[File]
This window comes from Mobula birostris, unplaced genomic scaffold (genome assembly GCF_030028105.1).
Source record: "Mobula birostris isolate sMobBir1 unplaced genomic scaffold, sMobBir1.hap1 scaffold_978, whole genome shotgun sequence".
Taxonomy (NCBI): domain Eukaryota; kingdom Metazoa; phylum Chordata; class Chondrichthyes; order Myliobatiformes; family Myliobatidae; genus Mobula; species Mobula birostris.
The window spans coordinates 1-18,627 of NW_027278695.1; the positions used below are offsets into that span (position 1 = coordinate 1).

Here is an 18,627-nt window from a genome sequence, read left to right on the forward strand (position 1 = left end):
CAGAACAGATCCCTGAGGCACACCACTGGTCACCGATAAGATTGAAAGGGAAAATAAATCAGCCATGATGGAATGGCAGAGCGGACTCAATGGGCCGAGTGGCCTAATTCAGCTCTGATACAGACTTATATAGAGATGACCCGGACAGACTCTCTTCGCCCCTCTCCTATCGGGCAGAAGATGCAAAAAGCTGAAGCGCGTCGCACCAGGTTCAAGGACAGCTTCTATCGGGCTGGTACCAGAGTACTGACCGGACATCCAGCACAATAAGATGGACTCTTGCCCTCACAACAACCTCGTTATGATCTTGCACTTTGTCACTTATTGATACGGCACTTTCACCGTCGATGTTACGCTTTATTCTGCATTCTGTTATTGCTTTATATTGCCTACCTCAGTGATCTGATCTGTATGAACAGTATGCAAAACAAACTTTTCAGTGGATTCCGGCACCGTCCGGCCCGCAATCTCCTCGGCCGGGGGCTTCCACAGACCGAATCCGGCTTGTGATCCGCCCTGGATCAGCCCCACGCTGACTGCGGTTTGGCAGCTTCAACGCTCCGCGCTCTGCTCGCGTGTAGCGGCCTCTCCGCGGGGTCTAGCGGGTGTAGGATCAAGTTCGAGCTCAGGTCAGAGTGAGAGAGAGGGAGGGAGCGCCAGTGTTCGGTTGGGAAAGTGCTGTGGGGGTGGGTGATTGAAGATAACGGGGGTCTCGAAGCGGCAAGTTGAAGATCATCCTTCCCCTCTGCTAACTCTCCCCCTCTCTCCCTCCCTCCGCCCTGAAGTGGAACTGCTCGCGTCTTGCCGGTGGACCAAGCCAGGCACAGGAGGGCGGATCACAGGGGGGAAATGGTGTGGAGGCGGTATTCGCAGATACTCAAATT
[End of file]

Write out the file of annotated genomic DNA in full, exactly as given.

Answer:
This window comes from Mobula birostris, unplaced genomic scaffold (genome assembly GCF_030028105.1).
Source record: "Mobula birostris isolate sMobBir1 unplaced genomic scaffold, sMobBir1.hap1 scaffold_978, whole genome shotgun sequence".
Taxonomy (NCBI): domain Eukaryota; kingdom Metazoa; phylum Chordata; class Chondrichthyes; order Myliobatiformes; family Myliobatidae; genus Mobula; species Mobula birostris.
The window spans coordinates 1-18,627 of NW_027278695.1; the positions used below are offsets into that span (position 1 = coordinate 1).

Here is an 18,627-nt window from a genome sequence, read left to right on the forward strand (position 1 = left end):
CAGAACAGATCCCTGAGGCACACCACTGGTCACCGATAAGATTGAAAGGGAAAATAAATCAGCCATGATGGAATGGCAGAGCGGACTCAATGGGCCGAGTGGCCTAATTCAGCTCTGATACAGACTTATATAGAGATGACCCGGACAGACTCTCTTCGCCCCTCTCCTATCGGGCAGAAGATGCAAAAAGCTGAAGCGCGTCGCACCAGGTTCAAGGACAGCTTCTATCGGGCTGGTACCAGAGTACTGACCGGACATCCAGCACAATAAGATGGACTCTTGCCCTCACAACAACCTCGTTATGATCTTGCACTTTGTCACTTATTGATACGGCACTTTCACCGTCGATGTTACGCTTTATTCTGCATTCTGTTATTGCTTTATATTGCCTACCTCAGTGATCTGATCTGTATGAACAGTATGCAAAACAAACTTTTCAGTGGATTCCGGCACCGTCCGGCCCGCAATCTCCTCGGCCGGGGGCTTCCACAGACCGAATCCGGCTTGTGATCCGCCCTGGATCAGCCCCACGCTGACTGCGGTTTGGCAGCTTCAACGCTCCGCGCTCTGCTCGCGTGTAGCGGCCTCTCCGCGGGGTCTAGCGGGTGTAGGATCAAGTTCGAGCTCAGGTCAGAGTGAGAGAGAGGGAGGGAGCGCCAGTGTTCGGTTGGGAAAGTGCTGTGGGGGTGGGTGATTGAAGATAACGGGGGTCTCGAAGCGGCAAGTTGAAGATCATCCTTCCCCTCTGCTAACTCTCCCCCTCTCTCCCTCCCTCCGCCCTGAAGTGGAACTGCTCGCGTCTTGCCGGTGGACCAAGCCAGGCACAGGAGGGCGGATCACAGGGGGGAAATGGTGTGGAGGCGGTATTCGCAGATACTCAAATT